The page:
You may have heard the terms probation and parole before. These are often used interchangeably, but they are actually very different. Parole is the early release of a prisoner subject to good behavior when they have been serving a term of incarceration. By contrast, probation involves a defendant serving a period of supervision in lieu of incarceration.
An individual tasked with supervising someone on probation is a probation officer. What exactly does this role entail?
The rehabilitative process
In many cases, individuals land in trouble with the law as a result of addiction and/or tough circumstances. A probation officer can assist in helping someone to navigate their way out of a challenging situation. In practical terms, this may involve pointing them in the right direction in terms of employment and addiction treatment, if required.
Typically, the individual who has been sentenced to probation will have to attend regular meetings with their designated probation officer. The probation officer can then document their attendance, with routine attendance reflecting well on the person on probation. In exceptional circumstances, it may not be possible for a meeting to occur and it is up to the probation officer to communicate with the court and inform them why the meeting did not take place.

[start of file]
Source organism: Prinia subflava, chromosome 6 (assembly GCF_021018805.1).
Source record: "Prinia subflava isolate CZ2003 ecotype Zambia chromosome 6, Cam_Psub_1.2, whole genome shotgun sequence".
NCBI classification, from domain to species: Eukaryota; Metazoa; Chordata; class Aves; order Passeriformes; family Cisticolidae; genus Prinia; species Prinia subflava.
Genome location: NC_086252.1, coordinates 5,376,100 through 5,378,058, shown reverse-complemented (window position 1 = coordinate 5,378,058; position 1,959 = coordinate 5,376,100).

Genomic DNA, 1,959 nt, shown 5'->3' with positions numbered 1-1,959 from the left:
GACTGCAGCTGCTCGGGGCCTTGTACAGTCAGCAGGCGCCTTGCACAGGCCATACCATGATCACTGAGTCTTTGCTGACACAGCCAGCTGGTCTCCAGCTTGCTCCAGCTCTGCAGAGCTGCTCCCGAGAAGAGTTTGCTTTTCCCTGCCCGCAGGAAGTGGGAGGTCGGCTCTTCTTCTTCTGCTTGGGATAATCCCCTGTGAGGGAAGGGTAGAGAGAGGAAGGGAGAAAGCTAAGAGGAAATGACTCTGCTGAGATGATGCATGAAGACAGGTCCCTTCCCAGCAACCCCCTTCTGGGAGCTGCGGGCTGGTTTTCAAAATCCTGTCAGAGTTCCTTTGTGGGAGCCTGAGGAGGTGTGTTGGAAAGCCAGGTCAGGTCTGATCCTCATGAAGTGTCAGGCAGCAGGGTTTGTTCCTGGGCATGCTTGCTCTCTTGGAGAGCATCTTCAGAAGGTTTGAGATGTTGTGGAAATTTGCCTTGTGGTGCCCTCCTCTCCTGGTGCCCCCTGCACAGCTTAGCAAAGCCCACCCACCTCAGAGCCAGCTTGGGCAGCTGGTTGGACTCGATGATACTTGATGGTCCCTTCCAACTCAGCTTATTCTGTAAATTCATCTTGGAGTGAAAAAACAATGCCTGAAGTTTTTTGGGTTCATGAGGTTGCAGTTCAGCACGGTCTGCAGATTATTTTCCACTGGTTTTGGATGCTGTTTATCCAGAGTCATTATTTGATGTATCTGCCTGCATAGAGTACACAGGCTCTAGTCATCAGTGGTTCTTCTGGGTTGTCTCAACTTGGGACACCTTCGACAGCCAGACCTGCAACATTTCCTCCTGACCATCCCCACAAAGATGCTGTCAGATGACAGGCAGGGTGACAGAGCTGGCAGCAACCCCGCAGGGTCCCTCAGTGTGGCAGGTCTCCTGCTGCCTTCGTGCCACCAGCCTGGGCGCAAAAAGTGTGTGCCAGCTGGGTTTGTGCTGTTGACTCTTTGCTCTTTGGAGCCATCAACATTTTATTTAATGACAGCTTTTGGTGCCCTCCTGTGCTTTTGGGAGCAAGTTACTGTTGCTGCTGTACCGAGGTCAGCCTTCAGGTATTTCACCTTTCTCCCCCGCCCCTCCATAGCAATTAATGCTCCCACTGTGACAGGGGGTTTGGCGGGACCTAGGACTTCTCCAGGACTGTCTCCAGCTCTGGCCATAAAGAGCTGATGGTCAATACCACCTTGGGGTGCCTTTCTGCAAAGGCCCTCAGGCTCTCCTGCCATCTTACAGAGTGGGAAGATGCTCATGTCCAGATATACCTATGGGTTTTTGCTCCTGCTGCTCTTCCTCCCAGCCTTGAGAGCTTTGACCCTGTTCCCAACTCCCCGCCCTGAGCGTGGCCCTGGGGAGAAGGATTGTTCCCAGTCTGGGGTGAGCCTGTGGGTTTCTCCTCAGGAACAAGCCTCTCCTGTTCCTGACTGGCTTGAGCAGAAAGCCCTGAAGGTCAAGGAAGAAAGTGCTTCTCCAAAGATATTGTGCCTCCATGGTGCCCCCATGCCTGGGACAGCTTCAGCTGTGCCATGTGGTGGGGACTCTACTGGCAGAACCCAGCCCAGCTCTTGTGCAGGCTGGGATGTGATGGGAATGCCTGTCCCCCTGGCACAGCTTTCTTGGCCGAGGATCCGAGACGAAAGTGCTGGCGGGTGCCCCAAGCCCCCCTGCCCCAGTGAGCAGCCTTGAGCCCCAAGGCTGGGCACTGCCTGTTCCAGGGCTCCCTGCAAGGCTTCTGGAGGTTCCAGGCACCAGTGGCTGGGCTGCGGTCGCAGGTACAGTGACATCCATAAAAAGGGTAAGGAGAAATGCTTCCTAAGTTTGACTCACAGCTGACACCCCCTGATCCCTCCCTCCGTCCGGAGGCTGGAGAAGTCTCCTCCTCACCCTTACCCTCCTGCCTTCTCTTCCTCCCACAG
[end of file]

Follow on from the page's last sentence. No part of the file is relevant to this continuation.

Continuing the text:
In some cases, the family of the person on probation may be heavily involved in someone’s rehabilitation. It can be beneficial for family meetings to take place, which the probation officer can arrange and organize. This approach can be particularly useful for young offenders.
If you are on probation, then it is vital that you meet the conditions laid down by the court. If you have been accused of violating these terms, it is pivotal that you seek some legal guidance, as you may otherwise end up incarcerated.